Post-operative care after endoscopic sinus surgery. By third week mucosal healing is almost complete.





Postoperative care is essential to maximize the success of the surgery. It is as important, if not more, than the surgery itself. The aim of good postoperative care is to prevent infection, promote mucosal healing and prevent adhesion formation. Adhesions and excessive scarring may narrow or obstruct sinus drainage pathways which were widened during the surgery. This is one of the commonest causes of recurrence of sinus infections after the surgery. Another objective is to look out for any developing complication and deal with it in a timely manner.

My post-operative care protocol after endoscopic sinus surgery is described below:

On the day of the surgery:

Immediately after the surgery while you are still in the recovery room, I will review you to check on your vital signs. Your eyes will be examined for any swelling around the eye.  Eye movements, the pupils and vision will be tested. You will also be examined to ensure that there is no excessive bleeding. While in recovery, as you are still recovering from general anesthesia you may not recall this visit.

After about 2-3 hours, I will visit you in the ward by when you will be fully roused. During this visit, I will explain the details of the surgery and intra-operative findings etc. Once again, I will examine you as mentioned above. You may expect some oozing of blood from the nose and the bolster on your nose may require to be changed on a few occasions. Post-operative pain is common. You will be prescribed analgesics to counter the pain. You may experience some discomfort and dryness in the throat as a result of intubation. There is no need to worry about this.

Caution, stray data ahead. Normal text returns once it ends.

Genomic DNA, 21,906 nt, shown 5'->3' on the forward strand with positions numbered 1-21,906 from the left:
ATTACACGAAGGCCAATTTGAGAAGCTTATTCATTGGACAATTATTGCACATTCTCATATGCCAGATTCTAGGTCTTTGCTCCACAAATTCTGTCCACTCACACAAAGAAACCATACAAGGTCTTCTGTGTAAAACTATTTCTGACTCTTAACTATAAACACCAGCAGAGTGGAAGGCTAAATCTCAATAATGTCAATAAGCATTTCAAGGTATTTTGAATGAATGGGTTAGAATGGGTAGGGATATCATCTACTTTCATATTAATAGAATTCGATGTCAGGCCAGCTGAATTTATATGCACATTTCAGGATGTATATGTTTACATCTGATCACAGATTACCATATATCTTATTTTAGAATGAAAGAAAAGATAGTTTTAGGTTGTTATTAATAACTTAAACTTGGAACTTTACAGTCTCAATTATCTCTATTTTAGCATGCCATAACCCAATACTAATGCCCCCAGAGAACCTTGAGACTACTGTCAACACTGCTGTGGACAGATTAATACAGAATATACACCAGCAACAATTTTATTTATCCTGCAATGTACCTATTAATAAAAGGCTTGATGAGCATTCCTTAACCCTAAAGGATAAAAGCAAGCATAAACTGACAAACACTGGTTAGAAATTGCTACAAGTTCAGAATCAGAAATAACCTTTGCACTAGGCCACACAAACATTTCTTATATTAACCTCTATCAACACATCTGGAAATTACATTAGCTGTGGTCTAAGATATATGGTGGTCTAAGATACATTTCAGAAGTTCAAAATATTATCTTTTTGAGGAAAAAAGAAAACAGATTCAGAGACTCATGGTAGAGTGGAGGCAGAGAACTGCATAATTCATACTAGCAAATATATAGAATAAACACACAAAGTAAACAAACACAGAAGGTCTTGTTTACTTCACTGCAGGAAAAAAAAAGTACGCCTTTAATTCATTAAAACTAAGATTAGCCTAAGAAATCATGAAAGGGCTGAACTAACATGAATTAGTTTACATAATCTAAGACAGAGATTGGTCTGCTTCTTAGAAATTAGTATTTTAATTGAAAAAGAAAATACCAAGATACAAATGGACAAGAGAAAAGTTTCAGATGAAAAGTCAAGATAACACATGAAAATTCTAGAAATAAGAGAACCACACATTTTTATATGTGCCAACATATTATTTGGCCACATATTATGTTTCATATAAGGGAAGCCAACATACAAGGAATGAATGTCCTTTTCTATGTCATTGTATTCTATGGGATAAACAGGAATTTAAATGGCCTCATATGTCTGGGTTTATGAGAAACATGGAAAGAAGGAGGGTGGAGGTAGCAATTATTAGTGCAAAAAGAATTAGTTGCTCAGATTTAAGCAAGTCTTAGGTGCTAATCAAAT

If you have been admitted as a Day Surgery Case, you will be discharged in the evening.

On the 1st Post-operative Day:

Once again a quick examination will be done as mentioned above. Any nasal packing will be removed. Most patients experience a lot of anxiety before the removal of the nasal packing. An anxiolytic and analgesic may be prescribed about an hour before pack removal. There will be some bleeding from the nose following the removal of the packs. This is stale blood that has accumulated in the nose and stops after a few minutes. You may be discharged about an hour after the packs have been removed. After the discharge, I will see you in the clinic to gently vacuum out the blood clots in your nasal cavity.

Subsequent follow up:

Postoperative advice includes, light activity and refrain from blowing the nose too vigorously. Antibiotics, antihistamines, oral steroids and nasal decongestants may be prescribed.


Following that I will see you twice a week for 3 weeks and then once a week for the next 3 weeks.

During each visit the nasal cavity and the sinuses are cleaned with suction to remove stale blood clots, and any crusts formation. Sometimes nasal irrigations may be carried in the clinic. Healing is carefully monitored. If any infection is noted, a culture may be taken so that culture directed antibiotics may be prescribed. If oedema is persistent and severe, a pulse dose of steroids may be prescribed. Frequent nasal irrigations may be necessary.

It takes up to 6 – 8 weeks for the sinus cavities to heal though in some cases it may take even longer. Subsequent appointments are scheduled depending on the progress.